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The plays that shaped the Cowboys vs. Seahawks Wild Card playoff game

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It was a nail-biter but Dallas is advancing to the next round of the playoffs.

NFL: NFC Wild Card-Seattle Seahawks at Dallas Cowboys Shane Roper-USA TODAY Sports

The Cowboys were playing on a short week and trying to earn the first playoff victory in the Dak Prescott and Ezekiel Elliott era, and the second in Jason Garrett’s tenure as head coach. Against the Seahawks, who have a seasoned head coach and a dangerous quarterback, it was always going to be tough. But the Cowboys pulled out a gutsy 24-22 win and will advance to the divisional round. Here are the five plays that shaped the game.

Tavon Austin returns a punt to the house, but a penalty brings it back

There was a good chance that Tavon Austin was going to have at least one impact play in this game, and it was almost a touchdown-scoring one. After the Dallas defense forced the Seahawks to their third consecutive three and out, Michael Dickson came on to punt.

Austin fielded the ball at the Dallas 20-yard line and made a couple of quick moves before his blazing speed took off down the field 80 yards for a touchdown that would’ve given the Cowboys a 10-0 lead and swung momentum in a massive way. But there was a penalty flag on the field and CJ Goodwin was called for a hold. Instead of a huge special teams play that gave Dallas a 10-point lead, the Cowboys would start their drive at their own 14.

Sebastian Janikowski gets injured on long field goal miss

Sebastian Janikowski had long been one of the NFL’s premier kickers, and even at 40-years-old he’s still reliable. But when the Seahawks opted to attempt a 57-yard field goal with three seconds left in the first half, chances of making it were low. However, if Janikowski did put it through the upright, Seattle would make it a 10-9 game at halftime.

The kick ended up wide right, but the most important part of this play was that immediately after kicking the ball Janikowski started grabbing at his hamstring as if something was seriously pulled. He would end up sitting out the rest of the game, and with punter Michael Dickson having little to no experience kicking field goals, Seattle wound up going for it on fourth down whenever in scoring range and going for two points after each score, and it drastically altered the way that Pete Carroll had to manage this game.

KJ Wright gets away with interference on Noah Brown and snags endzone interception

With a narrow 17-14 lead, the Cowboys had the ball and were trying to score a touchdown that, with about 10 minutes left, would significantly increase the pressure on Seattle. Austin set the offense up perfectly with a big 51-yard punt return that set Dak and Co. up at the Seattle 38. One big Amari Cooper catch and a holding penalty later, and the Cowboys were at the Seattle 16.

They ran a play action bootleg that had Noah Brown in a favorable matchup on linebacker KJ Wright in the endzone and Dak threw the pass. However, Wright was draped all over Brown before the ball arrived and the linebacker tipped the ball a couple of times while Brown fell to the ground. By the time Wright also went down, he had intercepted the pass. No flags were thrown, and the Seahawks were gifted the ball. Wright reportedly even admitted to early contact after the game, too.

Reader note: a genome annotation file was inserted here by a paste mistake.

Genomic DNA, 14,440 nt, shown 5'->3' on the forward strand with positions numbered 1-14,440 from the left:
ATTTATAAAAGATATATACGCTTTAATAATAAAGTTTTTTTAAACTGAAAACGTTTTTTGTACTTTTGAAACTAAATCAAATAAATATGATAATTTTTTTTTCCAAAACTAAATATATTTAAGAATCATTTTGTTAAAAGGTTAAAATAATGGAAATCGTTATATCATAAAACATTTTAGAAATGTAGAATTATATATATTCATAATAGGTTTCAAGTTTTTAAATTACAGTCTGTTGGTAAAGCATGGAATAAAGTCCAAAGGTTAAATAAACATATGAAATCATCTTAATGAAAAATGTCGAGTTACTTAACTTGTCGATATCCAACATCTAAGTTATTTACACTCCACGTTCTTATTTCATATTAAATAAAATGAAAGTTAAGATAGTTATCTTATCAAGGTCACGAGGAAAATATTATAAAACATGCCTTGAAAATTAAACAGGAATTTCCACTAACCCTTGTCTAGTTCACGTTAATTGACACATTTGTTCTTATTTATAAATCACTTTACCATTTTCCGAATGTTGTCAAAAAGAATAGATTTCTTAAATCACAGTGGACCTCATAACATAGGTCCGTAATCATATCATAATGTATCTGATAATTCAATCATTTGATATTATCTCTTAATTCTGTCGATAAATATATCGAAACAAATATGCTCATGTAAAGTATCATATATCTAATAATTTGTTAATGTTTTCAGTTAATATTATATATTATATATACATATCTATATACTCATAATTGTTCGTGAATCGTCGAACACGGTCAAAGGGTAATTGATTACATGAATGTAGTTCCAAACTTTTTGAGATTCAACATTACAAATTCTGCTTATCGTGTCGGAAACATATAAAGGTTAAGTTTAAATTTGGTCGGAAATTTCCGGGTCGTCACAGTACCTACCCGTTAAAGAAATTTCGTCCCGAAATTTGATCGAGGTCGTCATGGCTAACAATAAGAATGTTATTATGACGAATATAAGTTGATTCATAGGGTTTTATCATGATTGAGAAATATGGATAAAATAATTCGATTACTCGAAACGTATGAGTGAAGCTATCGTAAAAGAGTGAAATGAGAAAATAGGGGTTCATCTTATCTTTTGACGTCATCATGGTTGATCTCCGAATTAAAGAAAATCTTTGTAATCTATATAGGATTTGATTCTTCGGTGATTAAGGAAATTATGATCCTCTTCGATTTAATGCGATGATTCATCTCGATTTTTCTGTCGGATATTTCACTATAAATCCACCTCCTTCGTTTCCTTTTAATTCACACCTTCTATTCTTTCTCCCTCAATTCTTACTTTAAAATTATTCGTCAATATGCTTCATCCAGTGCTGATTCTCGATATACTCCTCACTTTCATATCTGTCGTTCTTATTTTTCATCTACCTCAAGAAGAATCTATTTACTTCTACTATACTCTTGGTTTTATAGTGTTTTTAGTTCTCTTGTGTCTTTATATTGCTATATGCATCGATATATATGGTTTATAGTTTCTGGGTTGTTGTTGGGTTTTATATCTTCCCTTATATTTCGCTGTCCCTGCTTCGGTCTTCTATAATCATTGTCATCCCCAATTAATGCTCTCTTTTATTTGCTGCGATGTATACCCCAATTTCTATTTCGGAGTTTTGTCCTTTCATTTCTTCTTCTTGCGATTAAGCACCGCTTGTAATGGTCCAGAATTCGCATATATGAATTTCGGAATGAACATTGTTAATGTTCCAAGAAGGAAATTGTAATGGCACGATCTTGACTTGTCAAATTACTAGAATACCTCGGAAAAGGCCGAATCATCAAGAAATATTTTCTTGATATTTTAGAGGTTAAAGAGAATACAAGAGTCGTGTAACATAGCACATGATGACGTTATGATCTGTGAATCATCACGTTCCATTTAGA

Dak uses his clutch gene again and picks up a first down on 3rd and 14

The Dallas defense managed to get the ball back after Seattle’s interception, and the Cowboys knew that a touchdown here, with under seven minutes in the game, would likely put it out of reach. The offense began a long, methodical drive that was, poetically so, helped out by some good pass interference calls against Seattle.

Nevertheless, the drive stalled once inside the red zone as is customary this year, and the Cowboys were facing a third and 14 at the Seattle 17. Dallas needed a touchdown to really put the game away. Dak Prescott took the shotgun snap and ran a designed draw up the middle, and the third-year signal caller came up clutch once again:

The ball was marked down inside the one-yard line, giving the Cowboys a first down in the most entertaining of ways. On the next play, Dak scored on a QB sneak play that made the score 24-14 with just over two minutes left in the game and, as Seattle had no remaining timeouts, made a Seahawks comeback incredibly unlikely.

Michael Dickson’s botched onside kick seals the deal

Despite an unlikely comeback, the Seahawks at least did their best. A huge Tyler Lockett pickup led to a touchdown pass on fourth down that, after a two-point conversion, cut the Cowboys’ lead to just two points. It was now all up to punter Michael Dickson to make a successful onside kick and then hope Russell Wilson had something left in him.

Dickson, an Australian born punter, was unable to kick off from a tee like normal and thus had been using the dropkick method. In his onside kick attempt, it seemed as if he got too much of the ball, as it skied upwards and farther back than it should have gone. Cole Beasley made a clean catch at the Dallas 32 and went down right away. Dak came out to kneel down twice and secure the playoff victory.